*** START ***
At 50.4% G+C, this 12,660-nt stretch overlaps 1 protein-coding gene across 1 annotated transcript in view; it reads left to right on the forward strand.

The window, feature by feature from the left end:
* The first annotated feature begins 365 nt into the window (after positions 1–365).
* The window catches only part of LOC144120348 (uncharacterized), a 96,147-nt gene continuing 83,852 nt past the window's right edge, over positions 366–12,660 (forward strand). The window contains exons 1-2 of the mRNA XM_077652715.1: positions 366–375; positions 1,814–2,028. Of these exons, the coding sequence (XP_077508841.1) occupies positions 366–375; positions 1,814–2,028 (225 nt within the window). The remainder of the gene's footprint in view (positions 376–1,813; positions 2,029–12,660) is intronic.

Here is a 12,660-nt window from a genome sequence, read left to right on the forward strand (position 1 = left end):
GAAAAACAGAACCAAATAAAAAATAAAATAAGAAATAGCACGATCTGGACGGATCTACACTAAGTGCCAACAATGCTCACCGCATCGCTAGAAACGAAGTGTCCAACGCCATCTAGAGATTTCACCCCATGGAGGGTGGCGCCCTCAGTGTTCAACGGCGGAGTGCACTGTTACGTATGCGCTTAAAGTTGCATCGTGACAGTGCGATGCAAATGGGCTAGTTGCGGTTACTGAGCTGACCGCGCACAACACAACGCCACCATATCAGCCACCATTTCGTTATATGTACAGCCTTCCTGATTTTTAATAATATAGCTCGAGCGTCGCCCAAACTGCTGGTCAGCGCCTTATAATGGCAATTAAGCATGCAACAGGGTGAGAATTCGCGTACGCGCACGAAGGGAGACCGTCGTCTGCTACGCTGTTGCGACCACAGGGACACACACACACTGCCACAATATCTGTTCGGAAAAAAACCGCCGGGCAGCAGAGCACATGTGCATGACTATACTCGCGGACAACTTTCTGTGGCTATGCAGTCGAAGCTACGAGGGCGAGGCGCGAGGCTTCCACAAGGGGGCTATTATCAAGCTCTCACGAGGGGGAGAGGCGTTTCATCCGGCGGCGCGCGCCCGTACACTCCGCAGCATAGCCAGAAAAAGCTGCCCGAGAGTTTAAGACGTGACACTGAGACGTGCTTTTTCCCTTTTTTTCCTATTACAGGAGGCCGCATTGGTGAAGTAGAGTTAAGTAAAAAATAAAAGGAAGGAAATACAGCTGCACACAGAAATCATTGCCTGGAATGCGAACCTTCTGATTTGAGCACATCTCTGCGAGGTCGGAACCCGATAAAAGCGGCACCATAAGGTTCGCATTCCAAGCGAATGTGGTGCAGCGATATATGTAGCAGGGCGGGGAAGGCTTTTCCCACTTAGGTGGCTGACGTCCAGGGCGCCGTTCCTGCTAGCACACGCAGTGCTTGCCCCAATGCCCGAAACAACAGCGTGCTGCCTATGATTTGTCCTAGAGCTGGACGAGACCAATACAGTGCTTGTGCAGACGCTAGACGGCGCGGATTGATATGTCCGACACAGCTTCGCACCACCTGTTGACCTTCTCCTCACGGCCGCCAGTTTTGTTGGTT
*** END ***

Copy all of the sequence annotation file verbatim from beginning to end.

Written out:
At 50.4% G+C, this 12,660-nt stretch overlaps 1 protein-coding gene across 1 annotated transcript in view; it reads left to right on the forward strand.

The window, feature by feature from the left end:
* The first annotated feature begins 365 nt into the window (after positions 1–365).
* The window catches only part of LOC144120348 (uncharacterized), a 96,147-nt gene continuing 83,852 nt past the window's right edge, over positions 366–12,660 (forward strand). The window contains exons 1-2 of the mRNA XM_077652715.1: positions 366–375; positions 1,814–2,028. Of these exons, the coding sequence (XP_077508841.1) occupies positions 366–375; positions 1,814–2,028 (225 nt within the window). The remainder of the gene's footprint in view (positions 376–1,813; positions 2,029–12,660) is intronic.

Here is a 12,660-nt window from a genome sequence, read left to right on the forward strand (position 1 = left end):
GAAAAACAGAACCAAATAAAAAATAAAATAAGAAATAGCACGATCTGGACGGATCTACACTAAGTGCCAACAATGCTCACCGCATCGCTAGAAACGAAGTGTCCAACGCCATCTAGAGATTTCACCCCATGGAGGGTGGCGCCCTCAGTGTTCAACGGCGGAGTGCACTGTTACGTATGCGCTTAAAGTTGCATCGTGACAGTGCGATGCAAATGGGCTAGTTGCGGTTACTGAGCTGACCGCGCACAACACAACGCCACCATATCAGCCACCATTTCGTTATATGTACAGCCTTCCTGATTTTTAATAATATAGCTCGAGCGTCGCCCAAACTGCTGGTCAGCGCCTTATAATGGCAATTAAGCATGCAACAGGGTGAGAATTCGCGTACGCGCACGAAGGGAGACCGTCGTCTGCTACGCTGTTGCGACCACAGGGACACACACACACTGCCACAATATCTGTTCGGAAAAAAACCGCCGGGCAGCAGAGCACATGTGCATGACTATACTCGCGGACAACTTTCTGTGGCTATGCAGTCGAAGCTACGAGGGCGAGGCGCGAGGCTTCCACAAGGGGGCTATTATCAAGCTCTCACGAGGGGGAGAGGCGTTTCATCCGGCGGCGCGCGCCCGTACACTCCGCAGCATAGCCAGAAAAAGCTGCCCGAGAGTTTAAGACGTGACACTGAGACGTGCTTTTTCCCTTTTTTTCCTATTACAGGAGGCCGCATTGGTGAAGTAGAGTTAAGTAAAAAATAAAAGGAAGGAAATACAGCTGCACACAGAAATCATTGCCTGGAATGCGAACCTTCTGATTTGAGCACATCTCTGCGAGGTCGGAACCCGATAAAAGCGGCACCATAAGGTTCGCATTCCAAGCGAATGTGGTGCAGCGATATATGTAGCAGGGCGGGGAAGGCTTTTCCCACTTAGGTGGCTGACGTCCAGGGCGCCGTTCCTGCTAGCACACGCAGTGCTTGCCCCAATGCCCGAAACAACAGCGTGCTGCCTATGATTTGTCCTAGAGCTGGACGAGACCAATACAGTGCTTGTGCAGACGCTAGACGGCGCGGATTGATATGTCCGACACAGCTTCGCACCACCTGTTGACCTTCTCCTCACGGCCGCCAGTTTTGTTGGTT